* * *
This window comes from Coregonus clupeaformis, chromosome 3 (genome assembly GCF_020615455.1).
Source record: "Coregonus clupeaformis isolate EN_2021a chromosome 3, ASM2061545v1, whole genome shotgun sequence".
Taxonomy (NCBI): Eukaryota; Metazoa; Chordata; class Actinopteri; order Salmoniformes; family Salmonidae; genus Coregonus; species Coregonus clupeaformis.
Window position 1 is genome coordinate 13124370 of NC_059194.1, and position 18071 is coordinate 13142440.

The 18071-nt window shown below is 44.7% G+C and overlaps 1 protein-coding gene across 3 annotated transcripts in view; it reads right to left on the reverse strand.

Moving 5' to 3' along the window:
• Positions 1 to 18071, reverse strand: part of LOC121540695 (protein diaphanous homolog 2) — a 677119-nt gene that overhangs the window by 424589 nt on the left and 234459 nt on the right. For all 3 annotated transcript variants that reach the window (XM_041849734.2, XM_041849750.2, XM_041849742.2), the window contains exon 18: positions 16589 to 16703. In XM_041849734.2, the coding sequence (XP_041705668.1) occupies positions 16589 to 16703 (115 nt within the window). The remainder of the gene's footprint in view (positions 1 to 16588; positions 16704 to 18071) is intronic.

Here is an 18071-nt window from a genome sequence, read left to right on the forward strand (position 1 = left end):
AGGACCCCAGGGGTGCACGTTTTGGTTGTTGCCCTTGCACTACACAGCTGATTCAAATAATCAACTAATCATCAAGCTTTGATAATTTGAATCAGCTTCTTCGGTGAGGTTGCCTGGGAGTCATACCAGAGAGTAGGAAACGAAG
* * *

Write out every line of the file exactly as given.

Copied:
This window comes from Coregonus clupeaformis, chromosome 3 (genome assembly GCF_020615455.1).
Source record: "Coregonus clupeaformis isolate EN_2021a chromosome 3, ASM2061545v1, whole genome shotgun sequence".
Taxonomy (NCBI): Eukaryota; Metazoa; Chordata; class Actinopteri; order Salmoniformes; family Salmonidae; genus Coregonus; species Coregonus clupeaformis.
Window position 1 is genome coordinate 13124370 of NC_059194.1, and position 18071 is coordinate 13142440.

The 18071-nt window shown below is 44.7% G+C and overlaps 1 protein-coding gene across 3 annotated transcripts in view; it reads right to left on the reverse strand.

Moving 5' to 3' along the window:
• Positions 1 to 18071, reverse strand: part of LOC121540695 (protein diaphanous homolog 2) — a 677119-nt gene that overhangs the window by 424589 nt on the left and 234459 nt on the right. For all 3 annotated transcript variants that reach the window (XM_041849734.2, XM_041849750.2, XM_041849742.2), the window contains exon 18: positions 16589 to 16703. In XM_041849734.2, the coding sequence (XP_041705668.1) occupies positions 16589 to 16703 (115 nt within the window). The remainder of the gene's footprint in view (positions 1 to 16588; positions 16704 to 18071) is intronic.

Here is an 18071-nt window from a genome sequence, read left to right on the forward strand (position 1 = left end):
AGGACCCCAGGGGTGCACGTTTTGGTTGTTGCCCTTGCACTACACAGCTGATTCAAATAATCAACTAATCATCAAGCTTTGATAATTTGAATCAGCTTCTTCGGTGAGGTTGCCTGGGAGTCATACCAGAGAGTAGGAAACGAAG